LOS ANGELES (Reuters) - The puppeteer and voice behind the character Elmo on “Sesame Street” has taken a leave of absence from the children’s television show following allegations that he had a sexual relationship with a 16-year-old boy, producers said on Monday.
New York-based Sesame Workshop said in a statement that its own inquiry concluded that the claim of underage sexual conduct was unsubstantiated, and that puppeteer Kevin Clash has denied any wrongdoing and called the allegation “false and defamatory.”
But the company said Clash, 52, was disciplined after an internal investigation showed he “exercised poor judgment and violated company policy regarding Internet usage.”
The Sesame Workshop statement said the puppeteer was “taking actions to protect his reputation” and that Sesame Workshop has “granted him a leave of absence to do so.”
Neither Clash nor his personal publicist was immediately available for comment.
CNN quoted a statement from Clash acknowledging a relationship with his accuser but denying he had sexual contact with a minor.
“I am a gay man. I have never been ashamed of this or tried to hide it,” it quoted him as saying. “I had a relationship with the accuser, it was between two consenting adults, and I am deeply saddened that he is characterizing it as something other than what it was.”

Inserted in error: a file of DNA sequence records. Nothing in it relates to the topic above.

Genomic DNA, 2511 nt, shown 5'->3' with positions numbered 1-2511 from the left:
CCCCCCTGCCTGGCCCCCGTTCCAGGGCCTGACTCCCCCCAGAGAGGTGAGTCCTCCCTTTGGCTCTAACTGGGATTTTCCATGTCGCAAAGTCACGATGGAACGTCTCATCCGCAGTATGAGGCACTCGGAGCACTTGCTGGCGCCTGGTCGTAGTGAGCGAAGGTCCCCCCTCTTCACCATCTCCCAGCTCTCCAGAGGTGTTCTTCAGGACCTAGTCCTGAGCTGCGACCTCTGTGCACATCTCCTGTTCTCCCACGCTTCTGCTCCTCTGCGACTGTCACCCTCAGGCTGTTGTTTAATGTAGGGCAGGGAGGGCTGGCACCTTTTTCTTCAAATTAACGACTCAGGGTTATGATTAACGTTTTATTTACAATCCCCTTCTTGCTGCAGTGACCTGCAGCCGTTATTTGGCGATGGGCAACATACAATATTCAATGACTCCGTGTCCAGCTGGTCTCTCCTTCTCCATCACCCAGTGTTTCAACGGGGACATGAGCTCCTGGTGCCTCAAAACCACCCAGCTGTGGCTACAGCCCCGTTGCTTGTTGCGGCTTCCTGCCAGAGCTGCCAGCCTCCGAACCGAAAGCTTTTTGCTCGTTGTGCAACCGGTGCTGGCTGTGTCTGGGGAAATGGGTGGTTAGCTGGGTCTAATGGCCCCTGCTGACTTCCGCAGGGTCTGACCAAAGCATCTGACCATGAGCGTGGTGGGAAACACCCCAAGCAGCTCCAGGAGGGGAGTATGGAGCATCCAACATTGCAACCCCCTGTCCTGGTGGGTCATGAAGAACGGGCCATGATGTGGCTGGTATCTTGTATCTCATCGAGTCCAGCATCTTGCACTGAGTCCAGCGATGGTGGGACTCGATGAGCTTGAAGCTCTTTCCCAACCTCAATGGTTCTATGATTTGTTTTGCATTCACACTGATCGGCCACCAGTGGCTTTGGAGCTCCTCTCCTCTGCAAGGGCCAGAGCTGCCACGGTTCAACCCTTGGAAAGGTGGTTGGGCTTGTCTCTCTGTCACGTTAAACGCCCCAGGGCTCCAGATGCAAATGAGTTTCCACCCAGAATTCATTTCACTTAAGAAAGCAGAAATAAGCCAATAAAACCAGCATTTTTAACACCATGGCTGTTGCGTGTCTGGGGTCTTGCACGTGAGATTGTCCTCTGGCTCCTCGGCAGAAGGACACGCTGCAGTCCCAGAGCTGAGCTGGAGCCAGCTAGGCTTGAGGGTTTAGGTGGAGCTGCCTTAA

The statement went on to say, “I’m taking a break from Sesame Workshop to deal with this false and defamatory allegation.”
Sesame Workshop said the matter came to its attention when it received a communication in June from accuser, now aged 23, alleging that he had a relationship with Clash beginning when he was 16 years old.
“We took the allegation very seriously and took immediate action,” the company said, adding that it met with the accuser twice and had “repeated communications with him.” The company said it also discussed the matter with Clash, who denied the allegations.
A spokeswoman for the show said she did not know whether law enforcement authorities were looking into the allegations.
Clash officially joined the “Sesame Street” cast in 1984, assuming the Elmo role that year.
Elmo’s character had debuted on the show in 1979, and though Clash was the third performer to animate the child-like shaggy red monster, Sesame Workshop credits him with turning Elmo into the international sensation he became.
For now, producers promised that Elmo would remain on the show despite the absence of Clash, saying “Elmo is bigger than any one person and will continue to be an integral part of ‘Sesame Street.’”
Reporting and writing by Steve Gorman; Editing by Cynthia Johnston and Cynthia Osterman